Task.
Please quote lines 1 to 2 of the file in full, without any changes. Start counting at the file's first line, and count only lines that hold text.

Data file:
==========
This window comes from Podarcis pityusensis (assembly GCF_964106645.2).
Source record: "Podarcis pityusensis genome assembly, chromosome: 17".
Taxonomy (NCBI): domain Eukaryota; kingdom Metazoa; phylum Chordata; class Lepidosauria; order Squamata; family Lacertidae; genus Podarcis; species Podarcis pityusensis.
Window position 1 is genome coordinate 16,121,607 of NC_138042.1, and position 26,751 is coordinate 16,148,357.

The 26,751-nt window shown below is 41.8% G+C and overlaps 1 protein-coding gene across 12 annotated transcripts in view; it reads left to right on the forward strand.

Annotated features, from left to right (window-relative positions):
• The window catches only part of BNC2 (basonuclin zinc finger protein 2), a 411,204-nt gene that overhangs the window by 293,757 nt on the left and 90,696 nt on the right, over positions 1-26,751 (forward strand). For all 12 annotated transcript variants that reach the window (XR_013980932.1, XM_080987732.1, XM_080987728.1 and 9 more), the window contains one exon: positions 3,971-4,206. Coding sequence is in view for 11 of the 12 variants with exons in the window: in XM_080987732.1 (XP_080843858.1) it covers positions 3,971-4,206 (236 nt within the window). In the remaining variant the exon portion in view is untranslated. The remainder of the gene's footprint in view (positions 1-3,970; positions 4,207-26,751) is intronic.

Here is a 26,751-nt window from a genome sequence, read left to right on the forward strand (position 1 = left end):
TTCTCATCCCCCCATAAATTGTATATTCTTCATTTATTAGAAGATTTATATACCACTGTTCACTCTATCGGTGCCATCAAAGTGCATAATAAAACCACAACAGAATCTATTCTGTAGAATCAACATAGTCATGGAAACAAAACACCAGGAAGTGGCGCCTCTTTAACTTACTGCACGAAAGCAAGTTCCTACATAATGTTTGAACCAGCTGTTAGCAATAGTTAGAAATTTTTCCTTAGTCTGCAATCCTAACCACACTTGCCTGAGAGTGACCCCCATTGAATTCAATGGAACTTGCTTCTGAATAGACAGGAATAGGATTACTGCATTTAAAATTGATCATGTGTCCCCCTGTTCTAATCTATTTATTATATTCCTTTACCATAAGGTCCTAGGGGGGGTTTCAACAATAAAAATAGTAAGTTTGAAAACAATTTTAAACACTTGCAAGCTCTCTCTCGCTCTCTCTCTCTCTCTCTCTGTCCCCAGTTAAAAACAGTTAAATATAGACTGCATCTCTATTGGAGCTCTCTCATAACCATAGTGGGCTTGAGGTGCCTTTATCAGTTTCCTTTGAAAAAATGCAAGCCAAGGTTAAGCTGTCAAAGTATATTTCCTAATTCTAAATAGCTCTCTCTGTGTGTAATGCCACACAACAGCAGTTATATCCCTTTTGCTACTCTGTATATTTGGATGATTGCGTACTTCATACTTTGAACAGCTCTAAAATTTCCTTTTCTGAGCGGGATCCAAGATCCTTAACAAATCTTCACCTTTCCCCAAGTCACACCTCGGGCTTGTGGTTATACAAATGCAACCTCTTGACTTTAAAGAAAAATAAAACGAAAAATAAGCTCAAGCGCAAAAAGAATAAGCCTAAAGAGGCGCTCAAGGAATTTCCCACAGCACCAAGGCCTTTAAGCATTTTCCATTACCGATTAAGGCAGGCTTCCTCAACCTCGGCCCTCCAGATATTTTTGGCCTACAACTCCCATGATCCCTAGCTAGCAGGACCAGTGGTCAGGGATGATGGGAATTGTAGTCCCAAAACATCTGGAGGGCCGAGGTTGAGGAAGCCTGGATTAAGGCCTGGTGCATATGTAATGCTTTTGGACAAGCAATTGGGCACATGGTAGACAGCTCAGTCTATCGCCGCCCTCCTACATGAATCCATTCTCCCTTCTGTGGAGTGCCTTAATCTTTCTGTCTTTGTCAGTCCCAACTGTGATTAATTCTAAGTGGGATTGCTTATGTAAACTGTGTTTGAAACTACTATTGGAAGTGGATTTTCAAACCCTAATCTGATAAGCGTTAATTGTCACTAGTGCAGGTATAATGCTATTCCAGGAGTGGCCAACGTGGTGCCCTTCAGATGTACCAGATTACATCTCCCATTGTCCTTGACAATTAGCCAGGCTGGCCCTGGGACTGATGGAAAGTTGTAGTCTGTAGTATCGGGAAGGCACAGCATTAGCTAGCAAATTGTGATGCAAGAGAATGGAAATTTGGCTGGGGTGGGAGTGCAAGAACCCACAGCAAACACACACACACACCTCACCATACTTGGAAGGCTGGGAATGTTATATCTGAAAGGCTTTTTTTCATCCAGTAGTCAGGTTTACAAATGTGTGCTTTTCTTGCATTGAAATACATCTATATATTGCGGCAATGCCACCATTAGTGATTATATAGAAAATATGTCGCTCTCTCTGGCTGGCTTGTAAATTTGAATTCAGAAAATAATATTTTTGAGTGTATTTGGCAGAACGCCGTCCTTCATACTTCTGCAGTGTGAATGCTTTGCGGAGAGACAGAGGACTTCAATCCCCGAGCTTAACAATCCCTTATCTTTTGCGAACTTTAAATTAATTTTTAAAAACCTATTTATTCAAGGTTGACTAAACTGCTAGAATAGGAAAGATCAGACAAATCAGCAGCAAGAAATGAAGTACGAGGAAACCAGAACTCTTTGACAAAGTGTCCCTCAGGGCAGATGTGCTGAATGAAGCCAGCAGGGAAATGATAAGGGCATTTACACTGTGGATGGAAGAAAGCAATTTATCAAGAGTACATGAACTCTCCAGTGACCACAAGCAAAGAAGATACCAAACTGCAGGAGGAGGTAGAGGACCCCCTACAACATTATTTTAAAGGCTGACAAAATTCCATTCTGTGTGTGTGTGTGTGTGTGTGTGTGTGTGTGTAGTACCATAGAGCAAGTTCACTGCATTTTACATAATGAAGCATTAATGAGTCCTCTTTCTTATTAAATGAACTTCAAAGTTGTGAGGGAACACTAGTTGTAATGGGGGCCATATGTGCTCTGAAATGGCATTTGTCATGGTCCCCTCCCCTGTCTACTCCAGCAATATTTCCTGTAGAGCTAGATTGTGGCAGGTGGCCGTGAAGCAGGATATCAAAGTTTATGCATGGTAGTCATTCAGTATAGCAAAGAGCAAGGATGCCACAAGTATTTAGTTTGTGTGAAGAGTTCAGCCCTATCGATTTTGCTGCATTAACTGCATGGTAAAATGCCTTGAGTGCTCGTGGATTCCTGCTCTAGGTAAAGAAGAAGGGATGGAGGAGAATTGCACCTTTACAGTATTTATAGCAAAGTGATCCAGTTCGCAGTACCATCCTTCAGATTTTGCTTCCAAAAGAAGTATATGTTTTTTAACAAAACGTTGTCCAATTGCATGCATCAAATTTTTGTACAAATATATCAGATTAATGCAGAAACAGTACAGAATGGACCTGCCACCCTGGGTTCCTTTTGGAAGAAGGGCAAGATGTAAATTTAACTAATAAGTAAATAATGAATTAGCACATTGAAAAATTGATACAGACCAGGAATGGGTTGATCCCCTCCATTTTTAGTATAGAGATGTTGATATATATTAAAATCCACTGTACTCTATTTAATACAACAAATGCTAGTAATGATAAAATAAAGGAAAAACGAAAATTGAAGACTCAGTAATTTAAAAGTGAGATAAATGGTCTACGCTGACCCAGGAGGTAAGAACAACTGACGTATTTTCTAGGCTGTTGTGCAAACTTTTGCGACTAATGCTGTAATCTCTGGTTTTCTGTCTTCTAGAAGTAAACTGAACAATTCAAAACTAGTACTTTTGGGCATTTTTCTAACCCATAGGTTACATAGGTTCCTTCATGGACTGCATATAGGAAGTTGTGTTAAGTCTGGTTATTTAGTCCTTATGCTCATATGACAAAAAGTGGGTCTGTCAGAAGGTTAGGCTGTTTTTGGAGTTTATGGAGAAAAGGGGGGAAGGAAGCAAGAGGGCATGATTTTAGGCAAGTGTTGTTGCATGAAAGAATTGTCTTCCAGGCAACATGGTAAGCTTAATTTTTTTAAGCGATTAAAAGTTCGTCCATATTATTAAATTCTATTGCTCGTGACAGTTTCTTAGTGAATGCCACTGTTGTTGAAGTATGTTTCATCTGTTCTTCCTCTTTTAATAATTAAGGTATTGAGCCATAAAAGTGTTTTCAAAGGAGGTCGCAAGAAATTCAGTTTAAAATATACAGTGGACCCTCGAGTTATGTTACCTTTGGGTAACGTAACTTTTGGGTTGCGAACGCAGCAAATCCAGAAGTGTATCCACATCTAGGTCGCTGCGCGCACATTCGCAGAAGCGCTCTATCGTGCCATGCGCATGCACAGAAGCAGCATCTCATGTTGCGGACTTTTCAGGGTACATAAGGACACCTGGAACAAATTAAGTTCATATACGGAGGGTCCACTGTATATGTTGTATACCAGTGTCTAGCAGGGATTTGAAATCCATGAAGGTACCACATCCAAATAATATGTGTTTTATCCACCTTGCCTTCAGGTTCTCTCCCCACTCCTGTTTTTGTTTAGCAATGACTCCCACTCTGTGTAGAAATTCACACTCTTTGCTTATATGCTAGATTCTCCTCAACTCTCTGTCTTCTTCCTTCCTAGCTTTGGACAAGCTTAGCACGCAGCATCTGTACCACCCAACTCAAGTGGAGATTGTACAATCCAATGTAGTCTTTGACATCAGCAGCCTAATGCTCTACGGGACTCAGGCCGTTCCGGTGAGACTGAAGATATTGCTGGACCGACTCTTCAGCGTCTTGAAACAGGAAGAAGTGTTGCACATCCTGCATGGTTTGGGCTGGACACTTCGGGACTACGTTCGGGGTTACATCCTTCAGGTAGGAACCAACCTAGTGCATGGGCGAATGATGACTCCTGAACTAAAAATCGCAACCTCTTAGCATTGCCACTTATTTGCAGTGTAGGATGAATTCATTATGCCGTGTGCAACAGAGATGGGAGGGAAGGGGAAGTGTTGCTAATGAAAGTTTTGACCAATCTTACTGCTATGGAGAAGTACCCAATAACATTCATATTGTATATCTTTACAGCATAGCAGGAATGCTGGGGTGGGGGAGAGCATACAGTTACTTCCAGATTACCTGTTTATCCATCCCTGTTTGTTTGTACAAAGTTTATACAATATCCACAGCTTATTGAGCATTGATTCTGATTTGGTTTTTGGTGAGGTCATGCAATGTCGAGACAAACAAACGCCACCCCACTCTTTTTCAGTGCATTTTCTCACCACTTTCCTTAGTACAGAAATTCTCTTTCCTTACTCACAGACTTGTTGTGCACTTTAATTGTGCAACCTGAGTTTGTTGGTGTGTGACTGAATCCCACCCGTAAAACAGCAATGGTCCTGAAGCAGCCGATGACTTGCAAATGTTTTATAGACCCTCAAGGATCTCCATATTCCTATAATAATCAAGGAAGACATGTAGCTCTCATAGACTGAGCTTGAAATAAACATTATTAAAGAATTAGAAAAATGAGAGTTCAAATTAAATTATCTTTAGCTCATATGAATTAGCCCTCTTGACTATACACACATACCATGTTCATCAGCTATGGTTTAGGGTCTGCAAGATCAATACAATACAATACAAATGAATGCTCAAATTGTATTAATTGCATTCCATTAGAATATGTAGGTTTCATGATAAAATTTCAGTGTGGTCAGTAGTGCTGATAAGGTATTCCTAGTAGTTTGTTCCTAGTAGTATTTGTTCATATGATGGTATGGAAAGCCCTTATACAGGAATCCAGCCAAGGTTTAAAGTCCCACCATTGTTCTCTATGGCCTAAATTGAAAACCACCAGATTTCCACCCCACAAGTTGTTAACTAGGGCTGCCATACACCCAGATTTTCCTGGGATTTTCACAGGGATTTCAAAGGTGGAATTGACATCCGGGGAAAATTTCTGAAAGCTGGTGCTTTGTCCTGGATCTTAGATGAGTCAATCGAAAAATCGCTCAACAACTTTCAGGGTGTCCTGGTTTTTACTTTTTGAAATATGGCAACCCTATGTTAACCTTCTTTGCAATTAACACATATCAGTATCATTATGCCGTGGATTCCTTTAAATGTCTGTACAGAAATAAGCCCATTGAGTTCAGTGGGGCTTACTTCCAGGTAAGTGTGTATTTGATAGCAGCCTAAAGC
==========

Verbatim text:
This window comes from Podarcis pityusensis (assembly GCF_964106645.2).
Source record: "Podarcis pityusensis genome assembly, chromosome: 17".